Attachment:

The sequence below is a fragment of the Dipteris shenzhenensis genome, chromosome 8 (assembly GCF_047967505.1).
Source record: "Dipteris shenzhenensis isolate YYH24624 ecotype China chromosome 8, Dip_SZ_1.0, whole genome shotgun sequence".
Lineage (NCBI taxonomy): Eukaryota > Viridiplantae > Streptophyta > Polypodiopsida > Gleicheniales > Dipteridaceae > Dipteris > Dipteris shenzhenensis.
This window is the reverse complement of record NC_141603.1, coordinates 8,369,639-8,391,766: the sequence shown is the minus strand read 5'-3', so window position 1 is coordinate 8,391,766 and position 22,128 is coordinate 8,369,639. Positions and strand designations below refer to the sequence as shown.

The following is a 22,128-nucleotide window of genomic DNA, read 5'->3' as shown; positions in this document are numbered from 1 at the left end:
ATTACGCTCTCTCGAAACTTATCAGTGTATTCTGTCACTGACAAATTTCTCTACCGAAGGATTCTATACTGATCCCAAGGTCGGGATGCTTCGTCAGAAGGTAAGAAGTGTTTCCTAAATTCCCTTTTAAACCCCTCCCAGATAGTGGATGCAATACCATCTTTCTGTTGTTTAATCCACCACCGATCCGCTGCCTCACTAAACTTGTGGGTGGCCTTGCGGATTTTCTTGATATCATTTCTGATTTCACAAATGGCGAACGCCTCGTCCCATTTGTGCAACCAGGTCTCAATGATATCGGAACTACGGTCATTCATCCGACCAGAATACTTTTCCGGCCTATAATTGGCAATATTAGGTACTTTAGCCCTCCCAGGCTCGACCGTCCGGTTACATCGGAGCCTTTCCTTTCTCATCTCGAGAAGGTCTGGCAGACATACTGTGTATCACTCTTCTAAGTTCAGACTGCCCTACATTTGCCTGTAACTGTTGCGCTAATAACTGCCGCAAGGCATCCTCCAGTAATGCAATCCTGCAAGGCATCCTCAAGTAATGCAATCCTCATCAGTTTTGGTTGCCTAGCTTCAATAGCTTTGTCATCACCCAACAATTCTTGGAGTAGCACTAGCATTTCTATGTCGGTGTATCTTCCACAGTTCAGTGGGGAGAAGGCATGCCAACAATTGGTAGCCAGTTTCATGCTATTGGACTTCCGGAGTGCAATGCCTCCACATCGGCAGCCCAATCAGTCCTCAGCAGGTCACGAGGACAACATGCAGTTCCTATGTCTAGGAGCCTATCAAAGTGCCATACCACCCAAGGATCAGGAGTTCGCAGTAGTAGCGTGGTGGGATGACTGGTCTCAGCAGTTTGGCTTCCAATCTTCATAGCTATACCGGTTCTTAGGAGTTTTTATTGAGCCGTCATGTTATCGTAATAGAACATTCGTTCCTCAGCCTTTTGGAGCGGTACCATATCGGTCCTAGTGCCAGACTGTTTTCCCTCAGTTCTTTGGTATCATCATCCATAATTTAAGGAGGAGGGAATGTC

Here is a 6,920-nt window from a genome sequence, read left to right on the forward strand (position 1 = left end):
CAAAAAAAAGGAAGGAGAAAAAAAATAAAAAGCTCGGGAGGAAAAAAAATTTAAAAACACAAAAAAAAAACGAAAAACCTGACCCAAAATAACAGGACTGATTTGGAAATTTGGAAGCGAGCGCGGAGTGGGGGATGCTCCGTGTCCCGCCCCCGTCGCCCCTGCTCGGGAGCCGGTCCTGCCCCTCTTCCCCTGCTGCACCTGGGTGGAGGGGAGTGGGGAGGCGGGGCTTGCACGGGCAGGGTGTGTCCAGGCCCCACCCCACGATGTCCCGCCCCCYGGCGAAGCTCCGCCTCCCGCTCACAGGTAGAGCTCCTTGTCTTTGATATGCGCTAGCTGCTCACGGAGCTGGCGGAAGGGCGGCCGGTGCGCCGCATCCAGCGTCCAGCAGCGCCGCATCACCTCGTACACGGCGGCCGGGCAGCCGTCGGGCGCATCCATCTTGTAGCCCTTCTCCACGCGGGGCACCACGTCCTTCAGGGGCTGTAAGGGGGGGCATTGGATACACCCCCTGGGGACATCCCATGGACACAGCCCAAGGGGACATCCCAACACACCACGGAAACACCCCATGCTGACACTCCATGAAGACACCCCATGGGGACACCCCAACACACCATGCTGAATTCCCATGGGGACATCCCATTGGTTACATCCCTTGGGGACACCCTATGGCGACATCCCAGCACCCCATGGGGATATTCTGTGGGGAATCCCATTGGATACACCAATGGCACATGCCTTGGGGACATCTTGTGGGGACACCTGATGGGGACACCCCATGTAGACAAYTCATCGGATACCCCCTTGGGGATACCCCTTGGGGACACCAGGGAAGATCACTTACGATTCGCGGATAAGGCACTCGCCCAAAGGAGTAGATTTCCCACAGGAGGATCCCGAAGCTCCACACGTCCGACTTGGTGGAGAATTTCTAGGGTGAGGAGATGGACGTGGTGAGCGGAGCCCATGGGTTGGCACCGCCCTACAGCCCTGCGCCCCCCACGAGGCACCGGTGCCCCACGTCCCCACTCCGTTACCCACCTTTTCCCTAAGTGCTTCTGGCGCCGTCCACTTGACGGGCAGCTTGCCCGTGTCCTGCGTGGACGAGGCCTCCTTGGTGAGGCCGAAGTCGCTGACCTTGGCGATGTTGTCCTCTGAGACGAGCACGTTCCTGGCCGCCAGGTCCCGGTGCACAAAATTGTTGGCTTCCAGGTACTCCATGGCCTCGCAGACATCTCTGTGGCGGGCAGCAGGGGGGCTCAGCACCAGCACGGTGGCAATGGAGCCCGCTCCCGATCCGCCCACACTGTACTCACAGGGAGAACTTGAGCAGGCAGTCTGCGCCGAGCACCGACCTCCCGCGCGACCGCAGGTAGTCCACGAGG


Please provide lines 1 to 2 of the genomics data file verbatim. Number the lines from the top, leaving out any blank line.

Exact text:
The sequence below is a fragment of the Dipteris shenzhenensis genome, chromosome 8 (assembly GCF_047967505.1).
Source record: "Dipteris shenzhenensis isolate YYH24624 ecotype China chromosome 8, Dip_SZ_1.0, whole genome shotgun sequence".